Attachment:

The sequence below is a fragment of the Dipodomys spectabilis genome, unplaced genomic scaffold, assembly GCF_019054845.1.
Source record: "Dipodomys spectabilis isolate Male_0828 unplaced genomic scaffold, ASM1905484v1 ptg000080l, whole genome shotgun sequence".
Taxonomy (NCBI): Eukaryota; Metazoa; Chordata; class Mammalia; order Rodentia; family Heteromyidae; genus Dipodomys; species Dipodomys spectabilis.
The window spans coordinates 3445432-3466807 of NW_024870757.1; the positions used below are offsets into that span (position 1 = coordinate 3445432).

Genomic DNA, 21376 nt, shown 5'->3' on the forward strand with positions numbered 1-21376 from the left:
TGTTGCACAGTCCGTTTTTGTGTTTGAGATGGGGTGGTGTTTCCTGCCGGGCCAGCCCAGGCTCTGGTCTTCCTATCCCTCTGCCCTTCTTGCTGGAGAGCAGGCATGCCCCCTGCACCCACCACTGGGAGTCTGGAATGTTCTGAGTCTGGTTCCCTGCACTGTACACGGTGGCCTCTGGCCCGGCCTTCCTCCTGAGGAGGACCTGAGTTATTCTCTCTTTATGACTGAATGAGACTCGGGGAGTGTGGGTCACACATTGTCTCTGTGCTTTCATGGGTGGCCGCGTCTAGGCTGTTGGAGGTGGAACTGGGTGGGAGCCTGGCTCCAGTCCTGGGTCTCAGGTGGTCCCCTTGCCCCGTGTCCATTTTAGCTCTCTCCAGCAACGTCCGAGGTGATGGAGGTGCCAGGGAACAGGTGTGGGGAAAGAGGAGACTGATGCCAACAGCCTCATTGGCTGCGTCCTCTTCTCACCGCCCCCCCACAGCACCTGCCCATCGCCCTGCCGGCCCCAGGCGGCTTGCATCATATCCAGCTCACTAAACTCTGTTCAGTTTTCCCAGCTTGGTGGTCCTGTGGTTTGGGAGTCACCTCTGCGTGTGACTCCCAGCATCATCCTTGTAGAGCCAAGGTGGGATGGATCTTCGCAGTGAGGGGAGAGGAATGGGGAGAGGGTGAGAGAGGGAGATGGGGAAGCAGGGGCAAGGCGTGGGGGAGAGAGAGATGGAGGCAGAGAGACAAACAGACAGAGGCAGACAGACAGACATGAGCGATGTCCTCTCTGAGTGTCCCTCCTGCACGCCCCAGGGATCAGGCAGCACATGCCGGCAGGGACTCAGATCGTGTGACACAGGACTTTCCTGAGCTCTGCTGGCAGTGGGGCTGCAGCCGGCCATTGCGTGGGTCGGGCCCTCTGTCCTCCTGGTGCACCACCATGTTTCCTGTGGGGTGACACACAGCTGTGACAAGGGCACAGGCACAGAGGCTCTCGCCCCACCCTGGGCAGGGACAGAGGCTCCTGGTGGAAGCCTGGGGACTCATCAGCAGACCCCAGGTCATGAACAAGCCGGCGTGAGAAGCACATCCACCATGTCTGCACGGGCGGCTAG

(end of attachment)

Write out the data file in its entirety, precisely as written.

The sequence below is a fragment of the Dipodomys spectabilis genome, unplaced genomic scaffold, assembly GCF_019054845.1.
Source record: "Dipodomys spectabilis isolate Male_0828 unplaced genomic scaffold, ASM1905484v1 ptg000080l, whole genome shotgun sequence".
Taxonomy (NCBI): Eukaryota; Metazoa; Chordata; class Mammalia; order Rodentia; family Heteromyidae; genus Dipodomys; species Dipodomys spectabilis.
The window spans coordinates 3445432-3466807 of NW_024870757.1; the positions used below are offsets into that span (position 1 = coordinate 3445432).

Genomic DNA, 21376 nt, shown 5'->3' on the forward strand with positions numbered 1-21376 from the left:
TGTTGCACAGTCCGTTTTTGTGTTTGAGATGGGGTGGTGTTTCCTGCCGGGCCAGCCCAGGCTCTGGTCTTCCTATCCCTCTGCCCTTCTTGCTGGAGAGCAGGCATGCCCCCTGCACCCACCACTGGGAGTCTGGAATGTTCTGAGTCTGGTTCCCTGCACTGTACACGGTGGCCTCTGGCCCGGCCTTCCTCCTGAGGAGGACCTGAGTTATTCTCTCTTTATGACTGAATGAGACTCGGGGAGTGTGGGTCACACATTGTCTCTGTGCTTTCATGGGTGGCCGCGTCTAGGCTGTTGGAGGTGGAACTGGGTGGGAGCCTGGCTCCAGTCCTGGGTCTCAGGTGGTCCCCTTGCCCCGTGTCCATTTTAGCTCTCTCCAGCAACGTCCGAGGTGATGGAGGTGCCAGGGAACAGGTGTGGGGAAAGAGGAGACTGATGCCAACAGCCTCATTGGCTGCGTCCTCTTCTCACCGCCCCCCCACAGCACCTGCCCATCGCCCTGCCGGCCCCAGGCGGCTTGCATCATATCCAGCTCACTAAACTCTGTTCAGTTTTCCCAGCTTGGTGGTCCTGTGGTTTGGGAGTCACCTCTGCGTGTGACTCCCAGCATCATCCTTGTAGAGCCAAGGTGGGATGGATCTTCGCAGTGAGGGGAGAGGAATGGGGAGAGGGTGAGAGAGGGAGATGGGGAAGCAGGGGCAAGGCGTGGGGGAGAGAGAGATGGAGGCAGAGAGACAAACAGACAGAGGCAGACAGACAGACATGAGCGATGTCCTCTCTGAGTGTCCCTCCTGCACGCCCCAGGGATCAGGCAGCACATGCCGGCAGGGACTCAGATCGTGTGACACAGGACTTTCCTGAGCTCTGCTGGCAGTGGGGCTGCAGCCGGCCATTGCGTGGGTCGGGCCCTCTGTCCTCCTGGTGCACCACCATGTTTCCTGTGGGGTGACACACAGCTGTGACAAGGGCACAGGCACAGAGGCTCTCGCCCCACCCTGGGCAGGGACAGAGGCTCCTGGTGGAAGCCTGGGGACTCATCAGCAGACCCCAGGTCATGAACAAGCCGGCGTGAGAAGCACATCCACCATGTCTGCACGGGCGGCTAG